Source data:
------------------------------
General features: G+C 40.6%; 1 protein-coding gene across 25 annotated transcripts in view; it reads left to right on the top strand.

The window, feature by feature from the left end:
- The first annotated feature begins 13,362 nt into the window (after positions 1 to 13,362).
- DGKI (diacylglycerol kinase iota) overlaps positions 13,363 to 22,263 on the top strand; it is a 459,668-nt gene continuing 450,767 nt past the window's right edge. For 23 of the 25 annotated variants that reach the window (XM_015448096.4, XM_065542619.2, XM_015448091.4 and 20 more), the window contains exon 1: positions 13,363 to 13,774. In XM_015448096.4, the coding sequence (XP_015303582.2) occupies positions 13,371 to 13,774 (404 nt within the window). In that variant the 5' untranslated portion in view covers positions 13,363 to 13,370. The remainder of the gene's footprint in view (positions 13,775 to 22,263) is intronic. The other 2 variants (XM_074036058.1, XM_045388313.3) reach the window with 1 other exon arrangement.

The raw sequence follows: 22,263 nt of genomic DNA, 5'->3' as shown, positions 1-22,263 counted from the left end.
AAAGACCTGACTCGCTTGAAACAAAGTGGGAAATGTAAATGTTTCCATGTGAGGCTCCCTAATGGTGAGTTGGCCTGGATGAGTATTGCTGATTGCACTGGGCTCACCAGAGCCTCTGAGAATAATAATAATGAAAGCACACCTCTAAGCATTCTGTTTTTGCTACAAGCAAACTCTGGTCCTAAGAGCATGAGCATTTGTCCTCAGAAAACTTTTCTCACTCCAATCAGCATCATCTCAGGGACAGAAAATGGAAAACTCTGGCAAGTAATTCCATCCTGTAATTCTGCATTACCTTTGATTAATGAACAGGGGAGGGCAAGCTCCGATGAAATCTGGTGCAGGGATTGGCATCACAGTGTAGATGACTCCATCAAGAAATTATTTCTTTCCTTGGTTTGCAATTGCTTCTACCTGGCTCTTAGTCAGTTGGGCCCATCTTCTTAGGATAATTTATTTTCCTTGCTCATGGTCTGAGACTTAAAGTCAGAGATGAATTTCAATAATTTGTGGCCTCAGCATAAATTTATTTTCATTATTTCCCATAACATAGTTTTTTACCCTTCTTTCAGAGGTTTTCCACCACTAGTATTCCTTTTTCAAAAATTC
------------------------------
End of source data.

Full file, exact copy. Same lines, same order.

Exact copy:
General features: G+C 40.6%; 1 protein-coding gene across 25 annotated transcripts in view; it reads left to right on the top strand.

The window, feature by feature from the left end:
- The first annotated feature begins 13,362 nt into the window (after positions 1 to 13,362).
- DGKI (diacylglycerol kinase iota) overlaps positions 13,363 to 22,263 on the top strand; it is a 459,668-nt gene continuing 450,767 nt past the window's right edge. For 23 of the 25 annotated variants that reach the window (XM_015448096.4, XM_065542619.2, XM_015448091.4 and 20 more), the window contains exon 1: positions 13,363 to 13,774. In XM_015448096.4, the coding sequence (XP_015303582.2) occupies positions 13,371 to 13,774 (404 nt within the window). In that variant the 5' untranslated portion in view covers positions 13,363 to 13,370. The remainder of the gene's footprint in view (positions 13,775 to 22,263) is intronic. The other 2 variants (XM_074036058.1, XM_045388313.3) reach the window with 1 other exon arrangement.

The raw sequence follows: 22,263 nt of genomic DNA, 5'->3' as shown, positions 1-22,263 counted from the left end.
AAAGACCTGACTCGCTTGAAACAAAGTGGGAAATGTAAATGTTTCCATGTGAGGCTCCCTAATGGTGAGTTGGCCTGGATGAGTATTGCTGATTGCACTGGGCTCACCAGAGCCTCTGAGAATAATAATAATGAAAGCACACCTCTAAGCATTCTGTTTTTGCTACAAGCAAACTCTGGTCCTAAGAGCATGAGCATTTGTCCTCAGAAAACTTTTCTCACTCCAATCAGCATCATCTCAGGGACAGAAAATGGAAAACTCTGGCAAGTAATTCCATCCTGTAATTCTGCATTACCTTTGATTAATGAACAGGGGAGGGCAAGCTCCGATGAAATCTGGTGCAGGGATTGGCATCACAGTGTAGATGACTCCATCAAGAAATTATTTCTTTCCTTGGTTTGCAATTGCTTCTACCTGGCTCTTAGTCAGTTGGGCCCATCTTCTTAGGATAATTTATTTTCCTTGCTCATGGTCTGAGACTTAAAGTCAGAGATGAATTTCAATAATTTGTGGCCTCAGCATAAATTTATTTTCATTATTTCCCATAACATAGTTTTTTACCCTTCTTTCAGAGGTTTTCCACCACTAGTATTCCTTTTTCAAAAATTC